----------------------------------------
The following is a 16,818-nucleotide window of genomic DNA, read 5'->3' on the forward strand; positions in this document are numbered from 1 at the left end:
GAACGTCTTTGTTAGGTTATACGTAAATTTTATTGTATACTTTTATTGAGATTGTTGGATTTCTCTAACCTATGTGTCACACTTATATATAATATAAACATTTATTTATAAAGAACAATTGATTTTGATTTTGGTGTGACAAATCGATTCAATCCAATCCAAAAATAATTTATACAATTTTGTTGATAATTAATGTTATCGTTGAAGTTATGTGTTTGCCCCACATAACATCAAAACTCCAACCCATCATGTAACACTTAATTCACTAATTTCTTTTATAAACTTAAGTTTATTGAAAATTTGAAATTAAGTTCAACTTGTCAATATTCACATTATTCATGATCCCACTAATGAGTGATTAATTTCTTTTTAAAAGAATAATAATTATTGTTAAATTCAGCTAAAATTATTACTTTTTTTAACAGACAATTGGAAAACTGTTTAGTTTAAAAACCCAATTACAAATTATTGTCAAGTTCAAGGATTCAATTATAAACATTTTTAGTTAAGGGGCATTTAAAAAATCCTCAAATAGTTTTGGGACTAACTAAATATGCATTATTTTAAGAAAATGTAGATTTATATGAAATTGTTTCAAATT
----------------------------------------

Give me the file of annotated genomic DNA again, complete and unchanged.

The following is a 16,818-nucleotide window of genomic DNA, read 5'->3' on the forward strand; positions in this document are numbered from 1 at the left end:
GAACGTCTTTGTTAGGTTATACGTAAATTTTATTGTATACTTTTATTGAGATTGTTGGATTTCTCTAACCTATGTGTCACACTTATATATAATATAAACATTTATTTATAAAGAACAATTGATTTTGATTTTGGTGTGACAAATCGATTCAATCCAATCCAAAAATAATTTATACAATTTTGTTGATAATTAATGTTATCGTTGAAGTTATGTGTTTGCCCCACATAACATCAAAACTCCAACCCATCATGTAACACTTAATTCACTAATTTCTTTTATAAACTTAAGTTTATTGAAAATTTGAAATTAAGTTCAACTTGTCAATATTCACATTATTCATGATCCCACTAATGAGTGATTAATTTCTTTTTAAAAGAATAATAATTATTGTTAAATTCAGCTAAAATTATTACTTTTTTTAACAGACAATTGGAAAACTGTTTAGTTTAAAAACCCAATTACAAATTATTGTCAAGTTCAAGGATTCAATTATAAACATTTTTAGTTAAGGGGCATTTAAAAAATCCTCAAATAGTTTTGGGACTAACTAAATATGCATTATTTTAAGAAAATGTAGATTTATATGAAATTGTTTCAAATT